The Coach: Andrew Kastning

Head coach Kastning, 34, now in his sixth season at UAA, also yearns to take action and find a solution. He and his wife, former Whitman ski coach Calisa Kastning, have a new house in Anchorage and two young girls. “We got another kid on the way, coming in March,” Kastning noted. “So the stakes to figure something out are kinda high.”

Kastning spoke with FasterSkier by phone on Oct. 29, shortly before the lifelong Cubs fan watched Chicago lose Game 4 of the World Series 7-2 to the Cleveland Indians.

Andrew Kastning teaching the 7th grade boys to V2 in Kiana, Alaska. (Photo: Celia Kastning)
Coach Andrew Kastning teaching seventh-grade boys to V2 in Kiana, Alaska, on a Skiku ski outreach trip to rural Alaska. (Photo: Celia Kastning)

Beyond the obvious, there are several aspects of Kastning’s situation that are particularly poignant. The first is that, as he said, “I’ve got the team now that I’ve always wanted. And nothing against the teams I’ve coached before, but since I got to Alaska I’ve been trying to get kids – young, promising Americans combined with experienced international racers. And for the most part, it’s been experienced international racers that I had.”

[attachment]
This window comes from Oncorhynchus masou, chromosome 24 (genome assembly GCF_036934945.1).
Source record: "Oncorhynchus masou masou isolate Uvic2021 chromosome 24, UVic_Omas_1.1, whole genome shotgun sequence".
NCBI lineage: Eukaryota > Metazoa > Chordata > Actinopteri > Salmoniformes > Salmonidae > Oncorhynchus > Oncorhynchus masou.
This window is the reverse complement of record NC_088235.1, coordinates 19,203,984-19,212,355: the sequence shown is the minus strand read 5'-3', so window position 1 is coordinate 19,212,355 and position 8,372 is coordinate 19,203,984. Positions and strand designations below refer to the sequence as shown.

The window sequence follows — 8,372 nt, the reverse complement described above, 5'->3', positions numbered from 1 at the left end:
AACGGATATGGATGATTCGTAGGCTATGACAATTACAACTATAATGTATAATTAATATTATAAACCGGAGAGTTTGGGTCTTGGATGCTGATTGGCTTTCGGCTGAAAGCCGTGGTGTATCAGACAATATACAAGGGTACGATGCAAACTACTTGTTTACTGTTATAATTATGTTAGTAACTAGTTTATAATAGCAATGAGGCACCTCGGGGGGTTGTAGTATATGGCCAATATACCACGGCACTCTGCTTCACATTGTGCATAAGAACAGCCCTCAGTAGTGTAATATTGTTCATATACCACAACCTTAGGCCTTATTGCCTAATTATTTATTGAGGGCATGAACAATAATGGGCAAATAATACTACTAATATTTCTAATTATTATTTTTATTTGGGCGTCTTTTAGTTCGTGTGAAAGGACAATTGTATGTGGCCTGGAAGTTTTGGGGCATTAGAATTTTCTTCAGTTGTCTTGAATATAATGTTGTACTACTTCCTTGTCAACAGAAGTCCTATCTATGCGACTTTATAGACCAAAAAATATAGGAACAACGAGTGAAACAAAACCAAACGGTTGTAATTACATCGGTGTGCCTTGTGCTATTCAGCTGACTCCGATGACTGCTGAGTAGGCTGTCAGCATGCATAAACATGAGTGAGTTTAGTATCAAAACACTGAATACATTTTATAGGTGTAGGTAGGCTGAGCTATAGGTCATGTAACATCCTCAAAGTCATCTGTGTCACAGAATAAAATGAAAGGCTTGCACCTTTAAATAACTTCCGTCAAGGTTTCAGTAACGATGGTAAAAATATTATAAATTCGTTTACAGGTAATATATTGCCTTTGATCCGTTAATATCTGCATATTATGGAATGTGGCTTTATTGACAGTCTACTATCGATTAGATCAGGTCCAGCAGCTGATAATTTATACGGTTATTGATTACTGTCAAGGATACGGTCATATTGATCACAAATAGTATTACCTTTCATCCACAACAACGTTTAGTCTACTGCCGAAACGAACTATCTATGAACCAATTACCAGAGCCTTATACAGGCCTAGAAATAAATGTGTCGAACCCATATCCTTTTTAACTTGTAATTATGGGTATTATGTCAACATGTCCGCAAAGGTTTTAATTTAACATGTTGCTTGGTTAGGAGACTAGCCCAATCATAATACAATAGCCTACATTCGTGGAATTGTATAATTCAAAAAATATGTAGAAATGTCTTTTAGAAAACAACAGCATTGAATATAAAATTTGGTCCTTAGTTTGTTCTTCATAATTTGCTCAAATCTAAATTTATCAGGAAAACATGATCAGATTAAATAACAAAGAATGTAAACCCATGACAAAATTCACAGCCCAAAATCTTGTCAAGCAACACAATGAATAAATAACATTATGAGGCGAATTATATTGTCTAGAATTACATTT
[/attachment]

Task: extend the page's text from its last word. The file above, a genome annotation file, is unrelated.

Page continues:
Until, Kastning continued, “I turned the corner when Hailey signed a year ago. She signed early, and that opened the door, opened the eyes of other American recruits coming out of high school to look at Alaska. And this is the team that I’ve always wanted to coach. Because we have so much talent and they’re so young, and so moldable, and they’re getting along so well … it’s been awesome to do that. It makes the sting of it a little bit extra, because there are eight freshmen on my team and four sophomores. And so we’re set up well to be stronger and stronger.”

But this is cross-country skiing, a sport where your speed this season is largely determined by how much you were training the year before (and the year before that, etc.). And it appears that Kastning will only have one season in which to help his athletes achieve their best. “We’re just trying to get the best peak performance that they have within them,” Kastning said, “and I know they’ll ski their hearts out.”